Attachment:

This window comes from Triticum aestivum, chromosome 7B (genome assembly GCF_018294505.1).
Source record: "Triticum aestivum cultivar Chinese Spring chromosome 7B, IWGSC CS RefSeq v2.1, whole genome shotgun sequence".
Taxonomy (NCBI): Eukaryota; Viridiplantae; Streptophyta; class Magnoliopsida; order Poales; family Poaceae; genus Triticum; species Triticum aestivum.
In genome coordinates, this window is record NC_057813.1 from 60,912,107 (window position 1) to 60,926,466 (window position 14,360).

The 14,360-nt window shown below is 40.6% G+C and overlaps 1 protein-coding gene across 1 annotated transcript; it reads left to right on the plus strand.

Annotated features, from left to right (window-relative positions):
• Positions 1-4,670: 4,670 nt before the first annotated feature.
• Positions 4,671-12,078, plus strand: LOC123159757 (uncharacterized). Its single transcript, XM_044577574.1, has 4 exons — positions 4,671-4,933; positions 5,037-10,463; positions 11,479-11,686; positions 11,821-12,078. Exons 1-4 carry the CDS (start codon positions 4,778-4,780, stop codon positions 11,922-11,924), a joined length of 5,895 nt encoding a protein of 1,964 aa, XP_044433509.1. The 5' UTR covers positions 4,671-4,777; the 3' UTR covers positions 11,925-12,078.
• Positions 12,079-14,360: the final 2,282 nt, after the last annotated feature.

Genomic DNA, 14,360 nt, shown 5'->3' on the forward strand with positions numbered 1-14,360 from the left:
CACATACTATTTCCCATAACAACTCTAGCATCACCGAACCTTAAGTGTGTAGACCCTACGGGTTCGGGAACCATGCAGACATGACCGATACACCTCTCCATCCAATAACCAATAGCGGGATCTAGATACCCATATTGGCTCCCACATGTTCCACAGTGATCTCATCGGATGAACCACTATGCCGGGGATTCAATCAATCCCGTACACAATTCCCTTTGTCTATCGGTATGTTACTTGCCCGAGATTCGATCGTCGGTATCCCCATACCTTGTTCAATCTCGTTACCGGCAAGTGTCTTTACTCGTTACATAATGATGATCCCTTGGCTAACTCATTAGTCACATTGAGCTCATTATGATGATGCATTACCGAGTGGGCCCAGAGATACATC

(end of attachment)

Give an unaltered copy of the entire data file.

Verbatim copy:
This window comes from Triticum aestivum, chromosome 7B (genome assembly GCF_018294505.1).
Source record: "Triticum aestivum cultivar Chinese Spring chromosome 7B, IWGSC CS RefSeq v2.1, whole genome shotgun sequence".
Taxonomy (NCBI): Eukaryota; Viridiplantae; Streptophyta; class Magnoliopsida; order Poales; family Poaceae; genus Triticum; species Triticum aestivum.
In genome coordinates, this window is record NC_057813.1 from 60,912,107 (window position 1) to 60,926,466 (window position 14,360).

The 14,360-nt window shown below is 40.6% G+C and overlaps 1 protein-coding gene across 1 annotated transcript; it reads left to right on the plus strand.

Annotated features, from left to right (window-relative positions):
• Positions 1-4,670: 4,670 nt before the first annotated feature.
• Positions 4,671-12,078, plus strand: LOC123159757 (uncharacterized). Its single transcript, XM_044577574.1, has 4 exons — positions 4,671-4,933; positions 5,037-10,463; positions 11,479-11,686; positions 11,821-12,078. Exons 1-4 carry the CDS (start codon positions 4,778-4,780, stop codon positions 11,922-11,924), a joined length of 5,895 nt encoding a protein of 1,964 aa, XP_044433509.1. The 5' UTR covers positions 4,671-4,777; the 3' UTR covers positions 11,925-12,078.
• Positions 12,079-14,360: the final 2,282 nt, after the last annotated feature.

Genomic DNA, 14,360 nt, shown 5'->3' on the forward strand with positions numbered 1-14,360 from the left:
CACATACTATTTCCCATAACAACTCTAGCATCACCGAACCTTAAGTGTGTAGACCCTACGGGTTCGGGAACCATGCAGACATGACCGATACACCTCTCCATCCAATAACCAATAGCGGGATCTAGATACCCATATTGGCTCCCACATGTTCCACAGTGATCTCATCGGATGAACCACTATGCCGGGGATTCAATCAATCCCGTACACAATTCCCTTTGTCTATCGGTATGTTACTTGCCCGAGATTCGATCGTCGGTATCCCCATACCTTGTTCAATCTCGTTACCGGCAAGTGTCTTTACTCGTTACATAATGATGATCCCTTGGCTAACTCATTAGTCACATTGAGCTCATTATGATGATGCATTACCGAGTGGGCCCAGAGATACATC